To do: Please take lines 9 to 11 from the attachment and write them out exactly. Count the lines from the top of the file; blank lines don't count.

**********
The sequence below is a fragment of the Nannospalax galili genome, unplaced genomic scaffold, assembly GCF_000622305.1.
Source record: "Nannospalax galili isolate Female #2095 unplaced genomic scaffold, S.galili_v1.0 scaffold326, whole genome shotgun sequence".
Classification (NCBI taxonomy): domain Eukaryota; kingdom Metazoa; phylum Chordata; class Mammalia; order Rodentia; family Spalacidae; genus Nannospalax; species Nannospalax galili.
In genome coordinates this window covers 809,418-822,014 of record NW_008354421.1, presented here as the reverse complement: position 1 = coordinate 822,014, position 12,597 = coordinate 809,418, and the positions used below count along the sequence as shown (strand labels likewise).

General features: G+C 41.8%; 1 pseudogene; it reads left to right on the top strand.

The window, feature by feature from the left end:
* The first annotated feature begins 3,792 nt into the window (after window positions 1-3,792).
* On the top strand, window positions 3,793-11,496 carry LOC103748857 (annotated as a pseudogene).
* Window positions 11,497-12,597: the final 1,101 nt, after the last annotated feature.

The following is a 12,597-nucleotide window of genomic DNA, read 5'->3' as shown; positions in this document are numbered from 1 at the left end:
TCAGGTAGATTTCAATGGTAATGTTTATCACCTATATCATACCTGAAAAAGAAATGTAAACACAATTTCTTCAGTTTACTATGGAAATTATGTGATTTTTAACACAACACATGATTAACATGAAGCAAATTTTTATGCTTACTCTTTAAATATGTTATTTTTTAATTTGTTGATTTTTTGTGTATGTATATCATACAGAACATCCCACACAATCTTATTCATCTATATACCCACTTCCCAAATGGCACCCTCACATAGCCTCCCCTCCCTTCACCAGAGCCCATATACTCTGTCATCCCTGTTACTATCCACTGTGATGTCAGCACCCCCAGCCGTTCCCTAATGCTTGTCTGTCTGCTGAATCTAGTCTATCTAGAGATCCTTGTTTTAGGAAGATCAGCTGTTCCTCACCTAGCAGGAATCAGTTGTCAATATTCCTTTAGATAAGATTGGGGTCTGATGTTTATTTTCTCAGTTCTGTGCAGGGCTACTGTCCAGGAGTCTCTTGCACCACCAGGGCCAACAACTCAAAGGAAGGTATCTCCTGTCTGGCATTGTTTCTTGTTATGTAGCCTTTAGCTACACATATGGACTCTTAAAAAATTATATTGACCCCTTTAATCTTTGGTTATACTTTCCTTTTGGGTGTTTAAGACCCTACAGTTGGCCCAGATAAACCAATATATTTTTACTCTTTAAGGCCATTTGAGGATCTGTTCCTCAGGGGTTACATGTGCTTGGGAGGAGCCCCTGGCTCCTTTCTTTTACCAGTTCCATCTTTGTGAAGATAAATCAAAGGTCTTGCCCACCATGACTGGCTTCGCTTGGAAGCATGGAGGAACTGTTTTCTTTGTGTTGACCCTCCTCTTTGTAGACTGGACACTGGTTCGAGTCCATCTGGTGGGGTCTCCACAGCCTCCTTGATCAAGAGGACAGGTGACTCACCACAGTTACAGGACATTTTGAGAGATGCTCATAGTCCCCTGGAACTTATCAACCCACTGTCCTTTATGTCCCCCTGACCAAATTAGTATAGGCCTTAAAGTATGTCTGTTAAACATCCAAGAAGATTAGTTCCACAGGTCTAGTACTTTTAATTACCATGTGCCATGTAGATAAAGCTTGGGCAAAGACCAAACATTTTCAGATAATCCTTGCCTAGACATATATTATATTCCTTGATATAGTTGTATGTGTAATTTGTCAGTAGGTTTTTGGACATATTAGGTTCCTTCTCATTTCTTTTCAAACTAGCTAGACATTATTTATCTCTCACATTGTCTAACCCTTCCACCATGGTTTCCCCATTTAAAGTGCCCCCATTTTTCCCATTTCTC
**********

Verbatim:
* Window positions 11,497-12,597: the final 1,101 nt, after the last annotated feature.

The following is a 12,597-nucleotide window of genomic DNA, read 5'->3' as shown; positions in this document are numbered from 1 at the left end:
TCAGGTAGATTTCAATGGTAATGTTTATCACCTATATCATACCTGAAAAAGAAATGTAAACACAATTTCTTCAGTTTACTATGGAAATTATGTGATTTTTAACACAACACATGATTAACATGAAGCAAATTTTTATGCTTACTCTTTAAATATGTTATTTTTTAATTTGTTGATTTTTTGTGTATGTATATCATACAGAACATCCCACACAATCTTATTCATCTATATACCCACTTCCCAAATGGCACCCTCACATAGCCTCCCCTCCCTTCACCAGAGCCCATATACTCTGTCATCCCTGTTACTATCCACTGTGATGTCAGCACCCCCAGCCGTTCCCTAATGCTTGTCTGTCTGCTGAATCTAGTCTATCTAGAGATCCTTGTTTTAGGAAGATCAGCTGTTCCTCACCTAGCAGGAATCAGTTGTCAATATTCCTTTAGATAAGATTGGGGTCTGATGTTTATTTTCTCAGTTCTGTGCAGGGCTACTGTCCAGGAGTCTCTTGCACCACCAGGGCCAACAACTCAAAGGAAGGTATCTCCTGTCTGGCATTGTTTCTTGTTATGTAGCCTTTAGCTACACATATGGACTCTTAAAAAATTATATTGACCCCTTTAATCTTTGGTTATACTTTCCTTTTGGGTGTTTAAGACCCTACAGTTGGCCCAGATAAACCAATATATTTTTACTCTTTAAGGCCATTTGAGGATCTGTTCCTCAGGGGTTACATGTGCTTGGGAGGAGCCCCTGGCTCCTTTCTTTTACCAGTTCCATCTTTGTGAAGATAAATCAAAGGTCTTGCCCACCATGACTGGCTTCGCTTGGAAGCATGGAGGAACTGTTTTCTTTGTGTTGACCCTCCTCTTTGTAGACTGGACACTGGTTCGAGTCCATCTGGTGGGGTCTCCACAGCCTCCTTGATCAAGAGGACAGGTGACTCACCACAGTTACAGGACATTTTGAGAGATGCTCATAGTCCCCTGGAACTTATCAACCCACTGTCCTTTATGTCCCCCTGACCAAATTAGTATAGGCCTTAAAGTATGTCTGTTAAACATCCAAGAAGATTAGTTCCACAGGTCTAGTACTTTTAATTACCATGTGCCATGTAGATAAAGCTTGGGCAAAGACCAAACATTTTCAGATAATCCTTGCCTAGACATATATTATATTCCTTGATATAGTTGTATGTGTAATTTGTCAGTAGGTTTTTGGACATATTAGGTTCCTTCTCATTTCTTTTCAAACTAGCTAGACATTATTTATCTCTCACATTGTCTAACCCTTCCACCATGGTTTCCCCATTTAAAGTGCCCCCATTTTTCCCATTTCTC